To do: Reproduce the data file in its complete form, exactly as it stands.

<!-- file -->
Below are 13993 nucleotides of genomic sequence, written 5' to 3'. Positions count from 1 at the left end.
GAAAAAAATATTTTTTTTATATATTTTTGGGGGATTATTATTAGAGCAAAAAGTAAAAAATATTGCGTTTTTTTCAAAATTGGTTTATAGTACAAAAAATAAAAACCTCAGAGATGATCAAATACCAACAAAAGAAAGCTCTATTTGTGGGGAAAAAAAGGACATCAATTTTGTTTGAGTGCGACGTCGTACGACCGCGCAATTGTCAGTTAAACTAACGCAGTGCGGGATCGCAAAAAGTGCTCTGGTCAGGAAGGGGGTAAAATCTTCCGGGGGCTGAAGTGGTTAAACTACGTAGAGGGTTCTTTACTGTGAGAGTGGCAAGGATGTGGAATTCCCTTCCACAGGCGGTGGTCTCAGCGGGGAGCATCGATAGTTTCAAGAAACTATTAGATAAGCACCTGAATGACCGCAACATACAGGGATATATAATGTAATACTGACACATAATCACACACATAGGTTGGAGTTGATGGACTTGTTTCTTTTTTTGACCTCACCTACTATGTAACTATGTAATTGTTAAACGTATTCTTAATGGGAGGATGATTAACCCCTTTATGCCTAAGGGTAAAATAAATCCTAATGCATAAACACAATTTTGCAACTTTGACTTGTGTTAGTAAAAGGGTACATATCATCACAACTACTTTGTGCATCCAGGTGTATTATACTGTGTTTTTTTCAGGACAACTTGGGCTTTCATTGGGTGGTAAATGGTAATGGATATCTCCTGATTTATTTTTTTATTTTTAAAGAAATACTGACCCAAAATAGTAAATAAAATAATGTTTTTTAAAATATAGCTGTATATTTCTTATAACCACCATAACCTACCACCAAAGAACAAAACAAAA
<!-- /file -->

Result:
Below are 13993 nucleotides of genomic sequence, written 5' to 3'. Positions count from 1 at the left end.
GAAAAAAATATTTTTTTTATATATTTTTGGGGGATTATTATTAGAGCAAAAAGTAAAAAATATTGCGTTTTTTTCAAAATTGGTTTATAGTACAAAAAATAAAAACCTCAGAGATGATCAAATACCAACAAAAGAAAGCTCTATTTGTGGGGAAAAAAAGGACATCAATTTTGTTTGAGTGCGACGTCGTACGACCGCGCAATTGTCAGTTAAACTAACGCAGTGCGGGATCGCAAAAAGTGCTCTGGTCAGGAAGGGGGTAAAATCTTCCGGGGGCTGAAGTGGTTAAACTACGTAGAGGGTTCTTTACTGTGAGAGTGGCAAGGATGTGGAATTCCCTTCCACAGGCGGTGGTCTCAGCGGGGAGCATCGATAGTTTCAAGAAACTATTAGATAAGCACCTGAATGACCGCAACATACAGGGATATATAATGTAATACTGACACATAATCACACACATAGGTTGGAGTTGATGGACTTGTTTCTTTTTTTGACCTCACCTACTATGTAACTATGTAATTGTTAAACGTATTCTTAATGGGAGGATGATTAACCCCTTTATGCCTAAGGGTAAAATAAATCCTAATGCATAAACACAATTTTGCAACTTTGACTTGTGTTAGTAAAAGGGTACATATCATCACAACTACTTTGTGCATCCAGGTGTATTATACTGTGTTTTTTTCAGGACAACTTGGGCTTTCATTGGGTGGTAAATGGTAATGGATATCTCCTGATTTATTTTTTTATTTTTAAAGAAATACTGACCCAAAATAGTAAATAAAATAATGTTTTTTAAAATATAGCTGTATATTTCTTATAACCACCATAACCTACCACCAAAGAACAAAACAAAA